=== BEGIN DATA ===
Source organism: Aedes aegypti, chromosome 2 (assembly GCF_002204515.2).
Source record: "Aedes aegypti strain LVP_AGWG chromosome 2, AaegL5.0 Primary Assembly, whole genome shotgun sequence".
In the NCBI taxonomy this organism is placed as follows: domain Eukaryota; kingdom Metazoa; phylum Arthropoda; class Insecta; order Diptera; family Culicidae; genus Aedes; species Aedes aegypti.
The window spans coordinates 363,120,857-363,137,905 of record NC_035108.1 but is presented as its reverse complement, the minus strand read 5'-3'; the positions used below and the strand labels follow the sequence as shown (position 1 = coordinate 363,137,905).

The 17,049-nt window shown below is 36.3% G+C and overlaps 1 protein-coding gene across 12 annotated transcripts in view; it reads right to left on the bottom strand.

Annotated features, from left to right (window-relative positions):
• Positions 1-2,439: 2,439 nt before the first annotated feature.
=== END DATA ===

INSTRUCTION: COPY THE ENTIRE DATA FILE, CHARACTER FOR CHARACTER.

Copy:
Source organism: Aedes aegypti, chromosome 2 (assembly GCF_002204515.2).
Source record: "Aedes aegypti strain LVP_AGWG chromosome 2, AaegL5.0 Primary Assembly, whole genome shotgun sequence".
In the NCBI taxonomy this organism is placed as follows: domain Eukaryota; kingdom Metazoa; phylum Arthropoda; class Insecta; order Diptera; family Culicidae; genus Aedes; species Aedes aegypti.
The window spans coordinates 363,120,857-363,137,905 of record NC_035108.1 but is presented as its reverse complement, the minus strand read 5'-3'; the positions used below and the strand labels follow the sequence as shown (position 1 = coordinate 363,137,905).

The 17,049-nt window shown below is 36.3% G+C and overlaps 1 protein-coding gene across 12 annotated transcripts in view; it reads right to left on the bottom strand.

Annotated features, from left to right (window-relative positions):
• Positions 1-2,439: 2,439 nt before the first annotated feature.